Biographers say at least five additional works could be released as soon as 2015.
Great news for angsty teens everywhere: there are more J.D. Salinger books coming—and we’ll find out new details about what happened to Holden Caulfied (don’t disappear!), the Glass family, and more. A new documentary about J.D. Salinger, who died in 2010, claims that there are at least five unpublished books by the author that could be released as soon as 2015. The film is set to air in September. The works were largely written before 2008, when Salinger assigned his output into a trust. One collection will be called The Family Glass (does this mean we’ll find out who won the Yale game?), and another, called The Last and Best of the Peter Pans, will focus on the Caulfields (hopefully Phoebe), the clan at the center of Salinger’s best-known work, The Catcher in the Rye.
What’s the state of religion behind bars? A Princeton-educated scholar studies the diverse ways that prisoners find and keep faith today. Joshua Dubois on what we can learn from them.
That Joshua Dubler made it out alive is perhaps the most telling thing about his book. Down in the Chapel is a fascinating look inside an American prison—a fact alone that's dangerous enough. But Dubler is a Princeton-educated religion scholar, and his focus of study is the prison chapel of Graterford Maximum Security Prison outside of Philadelphia. He surrounds himself with murderers, and then proceeds to poke and prod them on the topics of politics and religion.
Are law enforcement officers invading our privacy and bending the rules when they take to the Internet to fight crime?
A woman, home alone at night, receives an instant message from a mysterious stranger who claims to know her. He accurately describes the room she’s sitting in, gives her some personal details that no one else could possibly be privy to, and, as her horror mounts, sends her private nude photos of herself, threatening to release them if she doesn’t engage in cyber sex with him. When she messages her boyfriend, the stranger can read her screen. When she contacts campus security, the stranger can hear their conversation.
From the NRA’s secret database of gun owners to missionaries trying to save Massachusetts, The Daily Beast picks the best journalism from around the web this week.
How The NRA Built A Massive Secret Database Of Gun OwnersSteve Friess, BuzzFeedWhile the National Rifle Association publicly fights against a national gun registry, the organization has gone to incredible lengths to compile information on “tens of millions” of gun owners—without their consent.Roger Federer Can Still Get His Game Face OnMichael Steinberger, The New York Times MagazineBut has tennis left him behind?Ripping Off Young AmericaMatt Taibbi, Rolling StoneThe federal government has made it easier than ever to borrow money for higher education, saddling a generation with crushing debts and inflating a bubble that could bring down the economy.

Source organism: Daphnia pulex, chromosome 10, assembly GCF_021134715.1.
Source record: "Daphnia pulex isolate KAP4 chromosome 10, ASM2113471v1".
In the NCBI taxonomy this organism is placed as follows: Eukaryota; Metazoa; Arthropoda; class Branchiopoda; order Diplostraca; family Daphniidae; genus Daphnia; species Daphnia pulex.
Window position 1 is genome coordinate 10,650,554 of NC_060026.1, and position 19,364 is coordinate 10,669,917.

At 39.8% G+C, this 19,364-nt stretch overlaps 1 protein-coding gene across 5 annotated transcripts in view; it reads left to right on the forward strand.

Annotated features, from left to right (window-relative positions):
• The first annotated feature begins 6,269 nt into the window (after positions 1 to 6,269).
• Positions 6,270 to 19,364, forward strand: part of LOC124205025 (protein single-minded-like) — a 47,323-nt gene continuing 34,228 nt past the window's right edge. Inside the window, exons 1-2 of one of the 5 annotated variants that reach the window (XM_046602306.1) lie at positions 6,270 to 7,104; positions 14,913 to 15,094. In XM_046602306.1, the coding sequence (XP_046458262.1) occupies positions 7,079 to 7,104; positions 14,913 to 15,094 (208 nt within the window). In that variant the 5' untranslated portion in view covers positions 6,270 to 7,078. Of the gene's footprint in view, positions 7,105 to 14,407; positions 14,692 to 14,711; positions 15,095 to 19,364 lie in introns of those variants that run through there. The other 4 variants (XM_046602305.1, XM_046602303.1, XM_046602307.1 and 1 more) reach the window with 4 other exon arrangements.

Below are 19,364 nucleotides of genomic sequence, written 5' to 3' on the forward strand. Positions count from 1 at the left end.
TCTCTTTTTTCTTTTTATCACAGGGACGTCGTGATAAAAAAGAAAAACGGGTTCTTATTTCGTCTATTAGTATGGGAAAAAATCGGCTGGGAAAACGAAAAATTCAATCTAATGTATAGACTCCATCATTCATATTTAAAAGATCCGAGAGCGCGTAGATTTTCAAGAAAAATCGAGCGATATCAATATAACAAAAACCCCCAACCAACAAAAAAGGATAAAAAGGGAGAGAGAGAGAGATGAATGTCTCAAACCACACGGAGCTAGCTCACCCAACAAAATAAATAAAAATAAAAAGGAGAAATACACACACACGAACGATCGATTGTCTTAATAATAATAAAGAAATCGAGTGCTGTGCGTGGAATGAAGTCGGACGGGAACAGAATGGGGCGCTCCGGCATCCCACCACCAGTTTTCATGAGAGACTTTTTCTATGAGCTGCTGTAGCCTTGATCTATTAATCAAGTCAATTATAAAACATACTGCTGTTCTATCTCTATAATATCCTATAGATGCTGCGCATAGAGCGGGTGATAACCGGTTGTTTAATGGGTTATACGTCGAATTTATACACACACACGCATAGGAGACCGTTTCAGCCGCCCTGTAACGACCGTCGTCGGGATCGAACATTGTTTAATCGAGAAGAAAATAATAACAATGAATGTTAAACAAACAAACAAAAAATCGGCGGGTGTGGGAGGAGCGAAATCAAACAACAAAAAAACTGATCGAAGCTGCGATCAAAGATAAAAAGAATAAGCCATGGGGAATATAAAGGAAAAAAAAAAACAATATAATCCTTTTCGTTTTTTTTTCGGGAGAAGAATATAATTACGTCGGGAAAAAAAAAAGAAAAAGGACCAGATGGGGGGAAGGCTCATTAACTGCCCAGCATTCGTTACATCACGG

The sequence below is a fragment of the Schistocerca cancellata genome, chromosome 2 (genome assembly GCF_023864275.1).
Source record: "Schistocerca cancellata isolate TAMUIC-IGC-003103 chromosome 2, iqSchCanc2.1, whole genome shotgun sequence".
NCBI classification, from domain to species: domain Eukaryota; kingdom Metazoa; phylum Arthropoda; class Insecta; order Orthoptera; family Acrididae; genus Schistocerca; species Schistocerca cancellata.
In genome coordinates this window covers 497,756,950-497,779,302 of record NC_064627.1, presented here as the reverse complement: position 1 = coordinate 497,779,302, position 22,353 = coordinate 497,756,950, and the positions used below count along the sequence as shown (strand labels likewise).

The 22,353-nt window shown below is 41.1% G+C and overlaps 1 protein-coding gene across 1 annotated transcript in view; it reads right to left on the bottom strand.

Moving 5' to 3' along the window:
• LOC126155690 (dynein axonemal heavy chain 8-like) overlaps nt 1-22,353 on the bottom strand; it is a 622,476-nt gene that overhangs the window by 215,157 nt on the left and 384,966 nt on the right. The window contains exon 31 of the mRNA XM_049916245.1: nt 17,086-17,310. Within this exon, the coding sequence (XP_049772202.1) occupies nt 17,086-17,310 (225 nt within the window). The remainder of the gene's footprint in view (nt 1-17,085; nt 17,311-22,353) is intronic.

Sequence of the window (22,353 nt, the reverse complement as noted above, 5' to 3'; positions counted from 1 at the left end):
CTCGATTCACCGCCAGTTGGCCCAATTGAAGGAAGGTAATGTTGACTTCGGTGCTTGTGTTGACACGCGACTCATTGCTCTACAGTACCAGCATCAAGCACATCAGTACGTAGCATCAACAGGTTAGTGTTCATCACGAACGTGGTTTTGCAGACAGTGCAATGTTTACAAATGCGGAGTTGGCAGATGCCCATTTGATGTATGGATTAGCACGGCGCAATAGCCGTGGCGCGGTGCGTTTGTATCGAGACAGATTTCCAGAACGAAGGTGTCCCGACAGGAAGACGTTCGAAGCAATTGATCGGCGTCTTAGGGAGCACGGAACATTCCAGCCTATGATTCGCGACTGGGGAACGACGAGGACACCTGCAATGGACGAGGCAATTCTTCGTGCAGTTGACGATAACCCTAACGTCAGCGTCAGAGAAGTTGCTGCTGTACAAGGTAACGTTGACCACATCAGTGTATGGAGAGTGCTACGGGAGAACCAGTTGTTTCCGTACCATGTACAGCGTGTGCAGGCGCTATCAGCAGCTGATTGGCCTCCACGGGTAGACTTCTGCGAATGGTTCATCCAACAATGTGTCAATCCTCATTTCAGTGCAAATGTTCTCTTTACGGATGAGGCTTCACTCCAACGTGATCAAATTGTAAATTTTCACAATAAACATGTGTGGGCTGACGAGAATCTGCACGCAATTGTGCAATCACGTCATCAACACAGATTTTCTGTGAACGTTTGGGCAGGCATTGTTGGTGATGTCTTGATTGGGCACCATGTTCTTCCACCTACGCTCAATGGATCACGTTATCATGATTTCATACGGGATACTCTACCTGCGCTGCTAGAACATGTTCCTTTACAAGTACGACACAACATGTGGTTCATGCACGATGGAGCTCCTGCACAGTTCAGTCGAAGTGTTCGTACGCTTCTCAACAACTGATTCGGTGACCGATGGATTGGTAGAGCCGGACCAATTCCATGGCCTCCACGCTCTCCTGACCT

How did we go from regular old college admissions to seven ‘early action’ applications and 11 personal essays? Former private college counselor Lacy Crawford, author of ‘Early Decision,’ breaks down the craziness for Lizzie Crocker.
At this point in the summer, most high school juniors are already acquainted with the horrible agony that is the college admissions process. They’ve taken the expensive SAT prep courses, visited at least a dozen campuses, and spent weeks agonizing over their personal essays.Indeed, the personal essay in particular causes students and parents to tear their hair out, knowing it could make or break their application. For 15 years, Lacy Crawford worked with high school students to hone these essays, a torturous but rewarding experience that she chronicles in her forthcoming book, Early Decision.
The Army launched a program during the Iraq and Afghanistan wars to have academics and scholars advise them. Did it work? John Kael Weston considers the evidence.
In early 2009, about midway through an assignment with the State Department at the U.S. Embassy in Baghdad, I received an unexpected message from a top military leader in the Pentagon. He had read my diplomatic cable sent to Washington detailing the situation, a street-level view, in Baghdad’s largest slum, Sadr City. I had briefly referenced the work of a deployed social scientist, part of a vast program designed to insert anthropologists and the like into the war zones to help commanders better understand local dynamics.
CHILL YOUR BONES
CBS Buys ‘Scary Stories’ Film
1980s children’s horror books.More
Oldest U.S. Book Sells for $14.1M
Printed in 1640.More
National Book Award Winners Announced
The Good Lord Bird takes fiction prize. More
STRIKE A POSE
Selfie Is Word of the Year
Beat out twerk, bitcoin.More
Author Barbara Park Dies
Wrote the “Junie B. Jones” series.More
Writer Doris Lessing Dies
Nobel Laureate was 94.More